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Vintage Carnival Glass was made from 1907 – 1931.  It was originally advertised as “Iridescent Glass and Luster Ware”, but never as “Carnival Glass”.  The glass was pressed in mold leaving a design in the glass and sprayed with a metallic salt solution while still hot. The result was a patterned or “pressed” glass with a artistic iridescent finish.   

Who made Carnival Glass?

The five American companies making the largest quanity of Carnival Glass during the vintage period were Fenton, Millersburg, Northwood, Dugan/Diamond and Imperial.  Other American companies made smaller amounts of carnival glass as well as, United Kingdom, Europe, India, Australia and South America.

Who collects Carnival Glass?

With a renewed interest in collecting vintage Carnival Glass in the 1970s, clubs were formed in various geographic parts of the USA, the United Kingdom, Canada and Australia by collectors seeking more information about the glass.

As local clubs grew to larger organizations, newsletters, conventions and auctions provided a forum for exchange of information and education, and an opportunity to meet people of same interests and a place to buy and sell carnival glass to fellow collectors – all of which continues today.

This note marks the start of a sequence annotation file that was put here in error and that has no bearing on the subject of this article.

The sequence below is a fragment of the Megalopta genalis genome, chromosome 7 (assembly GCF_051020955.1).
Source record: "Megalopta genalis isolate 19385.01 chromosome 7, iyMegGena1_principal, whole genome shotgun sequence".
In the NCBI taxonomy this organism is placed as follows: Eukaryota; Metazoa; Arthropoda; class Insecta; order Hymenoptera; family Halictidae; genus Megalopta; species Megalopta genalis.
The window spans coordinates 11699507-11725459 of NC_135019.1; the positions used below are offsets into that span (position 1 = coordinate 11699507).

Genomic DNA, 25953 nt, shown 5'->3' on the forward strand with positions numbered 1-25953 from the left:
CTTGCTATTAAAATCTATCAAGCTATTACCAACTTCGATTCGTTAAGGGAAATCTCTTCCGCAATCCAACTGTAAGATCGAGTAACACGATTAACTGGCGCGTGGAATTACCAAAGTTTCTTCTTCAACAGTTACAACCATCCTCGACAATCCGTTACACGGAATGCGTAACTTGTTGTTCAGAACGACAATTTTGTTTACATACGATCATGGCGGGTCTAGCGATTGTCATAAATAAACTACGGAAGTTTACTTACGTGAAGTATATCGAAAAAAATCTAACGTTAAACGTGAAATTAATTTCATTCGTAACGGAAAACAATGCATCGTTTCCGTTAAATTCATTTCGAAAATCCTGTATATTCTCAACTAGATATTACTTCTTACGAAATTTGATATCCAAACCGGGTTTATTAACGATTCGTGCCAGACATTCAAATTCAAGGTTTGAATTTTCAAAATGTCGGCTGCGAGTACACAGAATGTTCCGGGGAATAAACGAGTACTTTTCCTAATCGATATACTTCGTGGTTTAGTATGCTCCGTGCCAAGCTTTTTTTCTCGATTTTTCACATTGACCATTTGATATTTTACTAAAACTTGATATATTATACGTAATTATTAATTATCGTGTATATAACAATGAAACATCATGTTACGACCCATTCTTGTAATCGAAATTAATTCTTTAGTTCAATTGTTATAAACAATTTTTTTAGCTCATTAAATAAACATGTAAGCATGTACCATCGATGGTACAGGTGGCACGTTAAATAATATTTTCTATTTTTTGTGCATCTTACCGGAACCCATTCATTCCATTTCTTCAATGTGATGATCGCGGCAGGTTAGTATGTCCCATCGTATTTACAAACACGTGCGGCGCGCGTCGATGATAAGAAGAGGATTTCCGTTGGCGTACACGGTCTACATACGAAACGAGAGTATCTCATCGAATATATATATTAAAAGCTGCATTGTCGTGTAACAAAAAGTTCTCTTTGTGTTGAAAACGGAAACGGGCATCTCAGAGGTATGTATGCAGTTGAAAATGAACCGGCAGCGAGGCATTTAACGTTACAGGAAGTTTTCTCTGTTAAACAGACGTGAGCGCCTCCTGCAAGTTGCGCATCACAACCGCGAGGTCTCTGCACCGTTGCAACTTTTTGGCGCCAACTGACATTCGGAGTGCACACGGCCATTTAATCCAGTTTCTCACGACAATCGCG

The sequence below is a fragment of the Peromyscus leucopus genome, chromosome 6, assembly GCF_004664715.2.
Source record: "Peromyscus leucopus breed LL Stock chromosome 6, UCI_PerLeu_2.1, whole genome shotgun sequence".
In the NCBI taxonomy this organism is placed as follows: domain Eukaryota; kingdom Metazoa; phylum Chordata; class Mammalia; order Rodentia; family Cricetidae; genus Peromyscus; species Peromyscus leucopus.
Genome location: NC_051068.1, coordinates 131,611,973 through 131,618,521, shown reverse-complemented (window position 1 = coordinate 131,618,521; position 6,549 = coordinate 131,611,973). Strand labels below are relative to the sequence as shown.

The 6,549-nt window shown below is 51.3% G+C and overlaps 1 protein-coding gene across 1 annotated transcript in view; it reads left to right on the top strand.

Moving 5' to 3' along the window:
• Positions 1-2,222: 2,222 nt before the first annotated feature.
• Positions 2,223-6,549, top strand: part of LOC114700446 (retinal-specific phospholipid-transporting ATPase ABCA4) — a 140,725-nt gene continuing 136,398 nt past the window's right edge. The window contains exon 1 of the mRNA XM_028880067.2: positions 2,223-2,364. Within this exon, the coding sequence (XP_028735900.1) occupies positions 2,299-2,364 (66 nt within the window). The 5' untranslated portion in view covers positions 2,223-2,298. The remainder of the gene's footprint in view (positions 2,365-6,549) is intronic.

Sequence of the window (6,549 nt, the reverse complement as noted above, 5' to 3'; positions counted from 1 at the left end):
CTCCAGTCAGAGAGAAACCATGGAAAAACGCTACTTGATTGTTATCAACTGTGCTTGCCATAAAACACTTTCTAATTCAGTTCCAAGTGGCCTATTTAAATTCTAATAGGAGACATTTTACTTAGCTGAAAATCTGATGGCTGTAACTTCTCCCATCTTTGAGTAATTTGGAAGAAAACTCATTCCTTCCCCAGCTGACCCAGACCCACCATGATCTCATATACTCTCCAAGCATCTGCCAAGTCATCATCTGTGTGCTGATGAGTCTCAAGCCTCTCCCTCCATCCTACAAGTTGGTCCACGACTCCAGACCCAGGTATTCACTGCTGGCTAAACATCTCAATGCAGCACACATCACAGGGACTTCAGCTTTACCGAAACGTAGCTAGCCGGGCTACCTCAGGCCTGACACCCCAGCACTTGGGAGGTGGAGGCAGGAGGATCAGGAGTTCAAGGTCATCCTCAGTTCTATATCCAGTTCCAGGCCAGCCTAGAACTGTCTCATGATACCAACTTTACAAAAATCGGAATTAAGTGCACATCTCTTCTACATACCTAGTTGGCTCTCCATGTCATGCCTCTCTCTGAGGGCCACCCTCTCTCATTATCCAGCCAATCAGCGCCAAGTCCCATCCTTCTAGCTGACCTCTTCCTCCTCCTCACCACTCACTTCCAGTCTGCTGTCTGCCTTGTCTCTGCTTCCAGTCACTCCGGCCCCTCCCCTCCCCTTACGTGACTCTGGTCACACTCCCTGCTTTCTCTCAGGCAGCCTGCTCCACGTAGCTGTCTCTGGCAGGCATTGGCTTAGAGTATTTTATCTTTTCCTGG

When the production of iridescent glass ceased about 1931, the excess inventory was sold for pennies to vendors for promotional items in their products (flour, etc.), prizes at carnivals and circuses; the iridescent pressed glass became known as “Carnival Glass”.   The glass was cheap, pretty and most of it was not used, but saved in its original condition.  Today, it is highly collectable and prized for its artistic iridescent quality.

Copyright 2015 Air Capital Carnival Glass Club

How Carnival Glass

got its name!